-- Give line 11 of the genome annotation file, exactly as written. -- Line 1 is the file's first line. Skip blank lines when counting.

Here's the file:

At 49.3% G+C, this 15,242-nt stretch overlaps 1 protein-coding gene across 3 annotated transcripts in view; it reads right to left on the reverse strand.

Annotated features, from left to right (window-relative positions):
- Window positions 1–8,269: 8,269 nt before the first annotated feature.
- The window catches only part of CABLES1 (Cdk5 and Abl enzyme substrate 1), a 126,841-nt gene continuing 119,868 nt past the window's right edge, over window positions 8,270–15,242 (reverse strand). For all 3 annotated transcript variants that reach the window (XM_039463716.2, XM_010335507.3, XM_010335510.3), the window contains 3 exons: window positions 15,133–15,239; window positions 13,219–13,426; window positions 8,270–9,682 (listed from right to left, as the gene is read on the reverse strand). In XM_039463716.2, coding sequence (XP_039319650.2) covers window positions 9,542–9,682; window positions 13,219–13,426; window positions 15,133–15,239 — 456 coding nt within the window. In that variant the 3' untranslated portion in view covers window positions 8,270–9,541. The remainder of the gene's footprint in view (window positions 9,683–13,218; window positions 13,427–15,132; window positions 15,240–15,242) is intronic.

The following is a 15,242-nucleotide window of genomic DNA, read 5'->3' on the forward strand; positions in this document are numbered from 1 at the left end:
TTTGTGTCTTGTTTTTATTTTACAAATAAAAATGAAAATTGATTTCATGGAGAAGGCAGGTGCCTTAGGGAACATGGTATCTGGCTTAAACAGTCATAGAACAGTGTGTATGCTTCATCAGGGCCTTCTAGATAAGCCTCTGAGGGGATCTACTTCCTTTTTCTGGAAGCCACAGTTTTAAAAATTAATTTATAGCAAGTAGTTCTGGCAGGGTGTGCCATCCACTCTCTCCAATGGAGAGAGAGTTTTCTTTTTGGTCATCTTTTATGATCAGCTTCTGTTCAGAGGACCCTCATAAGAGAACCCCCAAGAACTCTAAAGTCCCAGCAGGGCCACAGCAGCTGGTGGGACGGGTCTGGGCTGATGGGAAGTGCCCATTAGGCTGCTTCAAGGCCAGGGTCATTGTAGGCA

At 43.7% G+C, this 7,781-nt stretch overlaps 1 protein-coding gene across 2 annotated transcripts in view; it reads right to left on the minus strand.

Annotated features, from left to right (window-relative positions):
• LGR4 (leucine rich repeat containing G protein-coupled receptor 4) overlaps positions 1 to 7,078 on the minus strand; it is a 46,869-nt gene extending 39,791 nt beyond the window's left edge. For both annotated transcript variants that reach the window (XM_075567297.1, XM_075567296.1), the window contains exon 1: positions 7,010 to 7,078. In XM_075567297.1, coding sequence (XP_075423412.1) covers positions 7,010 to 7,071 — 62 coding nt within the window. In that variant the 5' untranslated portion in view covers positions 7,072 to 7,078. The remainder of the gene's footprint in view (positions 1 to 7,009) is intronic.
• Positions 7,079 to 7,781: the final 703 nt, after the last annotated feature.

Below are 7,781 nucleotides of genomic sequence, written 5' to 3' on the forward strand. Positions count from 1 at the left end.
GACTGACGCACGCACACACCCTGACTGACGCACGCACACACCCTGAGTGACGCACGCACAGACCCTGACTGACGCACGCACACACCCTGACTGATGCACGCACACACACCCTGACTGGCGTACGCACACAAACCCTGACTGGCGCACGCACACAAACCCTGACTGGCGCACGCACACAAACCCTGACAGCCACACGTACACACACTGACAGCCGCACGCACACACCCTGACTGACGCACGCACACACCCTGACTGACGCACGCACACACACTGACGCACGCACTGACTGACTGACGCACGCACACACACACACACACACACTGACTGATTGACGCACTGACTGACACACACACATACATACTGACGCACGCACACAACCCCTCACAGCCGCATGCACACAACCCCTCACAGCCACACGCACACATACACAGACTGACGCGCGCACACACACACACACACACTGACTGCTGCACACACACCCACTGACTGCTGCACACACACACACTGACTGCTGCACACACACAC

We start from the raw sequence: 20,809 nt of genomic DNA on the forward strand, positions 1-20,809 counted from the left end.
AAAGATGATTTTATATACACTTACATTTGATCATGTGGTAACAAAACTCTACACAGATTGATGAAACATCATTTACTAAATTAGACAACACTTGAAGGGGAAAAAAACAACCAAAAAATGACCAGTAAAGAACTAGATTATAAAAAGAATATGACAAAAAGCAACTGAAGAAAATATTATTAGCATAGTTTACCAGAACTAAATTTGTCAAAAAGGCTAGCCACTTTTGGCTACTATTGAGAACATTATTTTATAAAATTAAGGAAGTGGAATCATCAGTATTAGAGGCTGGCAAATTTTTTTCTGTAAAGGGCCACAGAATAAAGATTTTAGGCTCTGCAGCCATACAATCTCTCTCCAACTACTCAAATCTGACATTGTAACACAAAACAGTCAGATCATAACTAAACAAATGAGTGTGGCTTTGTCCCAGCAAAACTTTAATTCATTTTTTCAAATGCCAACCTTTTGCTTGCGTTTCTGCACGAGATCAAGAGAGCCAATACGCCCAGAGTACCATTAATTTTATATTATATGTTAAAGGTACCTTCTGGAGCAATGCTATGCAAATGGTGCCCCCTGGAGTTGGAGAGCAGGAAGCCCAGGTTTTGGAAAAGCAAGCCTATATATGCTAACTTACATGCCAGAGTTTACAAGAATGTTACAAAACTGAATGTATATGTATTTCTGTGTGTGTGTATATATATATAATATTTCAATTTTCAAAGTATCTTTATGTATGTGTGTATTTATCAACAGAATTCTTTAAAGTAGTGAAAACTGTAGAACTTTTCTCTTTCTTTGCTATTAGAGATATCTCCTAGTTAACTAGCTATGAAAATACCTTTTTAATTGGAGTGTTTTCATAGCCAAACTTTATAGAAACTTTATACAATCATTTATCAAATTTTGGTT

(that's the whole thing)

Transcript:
Below are 7,781 nucleotides of genomic sequence, written 5' to 3' on the forward strand. Positions count from 1 at the left end.